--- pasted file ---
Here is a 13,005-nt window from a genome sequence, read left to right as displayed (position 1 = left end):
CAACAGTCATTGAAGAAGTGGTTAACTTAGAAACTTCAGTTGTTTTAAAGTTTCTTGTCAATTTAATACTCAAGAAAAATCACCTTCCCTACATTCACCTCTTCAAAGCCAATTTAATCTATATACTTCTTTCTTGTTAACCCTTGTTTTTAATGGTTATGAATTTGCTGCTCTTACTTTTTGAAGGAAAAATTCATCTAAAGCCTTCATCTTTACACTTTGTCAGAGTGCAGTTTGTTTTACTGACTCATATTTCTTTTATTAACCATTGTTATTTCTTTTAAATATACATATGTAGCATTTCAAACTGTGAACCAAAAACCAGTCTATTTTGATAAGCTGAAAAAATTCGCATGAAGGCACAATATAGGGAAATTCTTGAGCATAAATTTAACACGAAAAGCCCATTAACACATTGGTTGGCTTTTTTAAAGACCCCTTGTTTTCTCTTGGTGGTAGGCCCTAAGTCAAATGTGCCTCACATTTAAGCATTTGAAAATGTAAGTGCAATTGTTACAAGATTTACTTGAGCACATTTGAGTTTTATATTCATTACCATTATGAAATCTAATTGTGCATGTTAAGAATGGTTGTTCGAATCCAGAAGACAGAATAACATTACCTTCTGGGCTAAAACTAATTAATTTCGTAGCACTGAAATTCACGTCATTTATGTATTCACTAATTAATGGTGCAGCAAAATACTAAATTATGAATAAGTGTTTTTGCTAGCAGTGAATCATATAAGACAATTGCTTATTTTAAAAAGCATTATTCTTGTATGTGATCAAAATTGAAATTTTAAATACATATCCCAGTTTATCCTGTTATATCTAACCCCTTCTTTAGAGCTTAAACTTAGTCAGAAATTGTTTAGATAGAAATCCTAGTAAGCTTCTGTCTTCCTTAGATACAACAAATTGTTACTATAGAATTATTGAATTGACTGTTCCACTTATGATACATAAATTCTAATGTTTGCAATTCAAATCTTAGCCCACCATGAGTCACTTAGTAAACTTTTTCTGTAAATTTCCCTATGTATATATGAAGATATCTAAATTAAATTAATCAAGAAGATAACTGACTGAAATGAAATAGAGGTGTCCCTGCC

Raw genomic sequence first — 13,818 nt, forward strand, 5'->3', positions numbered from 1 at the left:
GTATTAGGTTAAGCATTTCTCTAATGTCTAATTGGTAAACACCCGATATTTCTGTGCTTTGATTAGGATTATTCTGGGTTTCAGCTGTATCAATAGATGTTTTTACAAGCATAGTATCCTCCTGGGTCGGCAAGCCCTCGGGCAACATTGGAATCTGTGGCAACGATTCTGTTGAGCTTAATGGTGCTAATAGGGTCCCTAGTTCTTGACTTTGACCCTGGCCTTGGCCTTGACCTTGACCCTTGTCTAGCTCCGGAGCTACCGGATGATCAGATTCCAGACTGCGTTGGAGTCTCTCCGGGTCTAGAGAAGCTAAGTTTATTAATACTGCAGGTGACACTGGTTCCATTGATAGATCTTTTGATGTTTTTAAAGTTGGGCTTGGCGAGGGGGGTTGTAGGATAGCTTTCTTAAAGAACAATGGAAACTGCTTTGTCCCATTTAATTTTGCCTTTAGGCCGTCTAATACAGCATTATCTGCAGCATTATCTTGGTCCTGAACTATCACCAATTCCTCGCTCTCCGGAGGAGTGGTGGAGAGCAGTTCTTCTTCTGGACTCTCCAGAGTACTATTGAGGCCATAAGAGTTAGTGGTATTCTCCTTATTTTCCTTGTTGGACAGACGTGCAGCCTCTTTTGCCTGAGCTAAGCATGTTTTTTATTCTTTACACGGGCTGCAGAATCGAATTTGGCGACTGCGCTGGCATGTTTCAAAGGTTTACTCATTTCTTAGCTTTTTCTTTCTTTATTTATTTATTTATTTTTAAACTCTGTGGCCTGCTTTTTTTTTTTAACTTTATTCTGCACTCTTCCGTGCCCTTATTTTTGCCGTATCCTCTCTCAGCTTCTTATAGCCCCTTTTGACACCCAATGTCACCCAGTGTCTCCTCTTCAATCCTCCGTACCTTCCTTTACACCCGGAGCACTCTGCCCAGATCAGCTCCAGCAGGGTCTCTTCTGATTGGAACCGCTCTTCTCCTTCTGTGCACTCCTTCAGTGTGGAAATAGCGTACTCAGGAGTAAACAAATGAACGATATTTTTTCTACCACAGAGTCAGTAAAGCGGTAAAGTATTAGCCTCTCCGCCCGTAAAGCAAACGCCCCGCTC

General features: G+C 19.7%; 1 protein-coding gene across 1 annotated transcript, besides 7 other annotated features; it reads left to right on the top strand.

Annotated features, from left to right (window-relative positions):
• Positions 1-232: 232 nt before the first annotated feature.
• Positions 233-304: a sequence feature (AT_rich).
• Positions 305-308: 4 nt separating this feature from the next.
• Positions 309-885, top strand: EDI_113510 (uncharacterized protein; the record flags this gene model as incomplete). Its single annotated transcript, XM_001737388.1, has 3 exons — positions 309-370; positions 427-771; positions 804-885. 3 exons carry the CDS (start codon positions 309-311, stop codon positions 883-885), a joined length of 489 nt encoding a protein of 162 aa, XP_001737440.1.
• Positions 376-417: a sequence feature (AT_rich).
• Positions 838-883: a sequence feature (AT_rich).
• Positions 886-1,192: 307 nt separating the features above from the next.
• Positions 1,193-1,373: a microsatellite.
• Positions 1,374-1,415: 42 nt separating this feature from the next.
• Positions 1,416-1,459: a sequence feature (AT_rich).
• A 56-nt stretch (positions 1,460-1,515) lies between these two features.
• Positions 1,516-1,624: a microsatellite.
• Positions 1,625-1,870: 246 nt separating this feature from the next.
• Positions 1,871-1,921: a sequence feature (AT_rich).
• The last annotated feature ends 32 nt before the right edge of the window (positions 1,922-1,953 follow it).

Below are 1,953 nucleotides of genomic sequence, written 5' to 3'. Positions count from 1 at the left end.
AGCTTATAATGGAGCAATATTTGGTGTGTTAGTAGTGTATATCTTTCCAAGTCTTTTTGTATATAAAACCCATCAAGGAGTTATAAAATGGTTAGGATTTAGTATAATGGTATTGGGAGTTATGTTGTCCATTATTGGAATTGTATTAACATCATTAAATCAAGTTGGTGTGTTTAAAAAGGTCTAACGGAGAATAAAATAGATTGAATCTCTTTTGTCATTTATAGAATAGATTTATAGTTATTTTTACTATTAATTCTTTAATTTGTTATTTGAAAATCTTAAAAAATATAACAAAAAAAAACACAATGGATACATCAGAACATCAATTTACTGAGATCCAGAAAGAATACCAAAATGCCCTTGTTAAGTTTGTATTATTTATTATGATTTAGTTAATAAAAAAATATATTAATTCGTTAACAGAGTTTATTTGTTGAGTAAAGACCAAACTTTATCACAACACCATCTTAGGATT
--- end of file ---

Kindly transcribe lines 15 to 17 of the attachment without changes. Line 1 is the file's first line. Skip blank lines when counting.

• Positions 1,374-1,415: 42 nt separating this feature from the next.
• Positions 1,416-1,459: a sequence feature (AT_rich).
• A 56-nt stretch (positions 1,460-1,515) lies between these two features.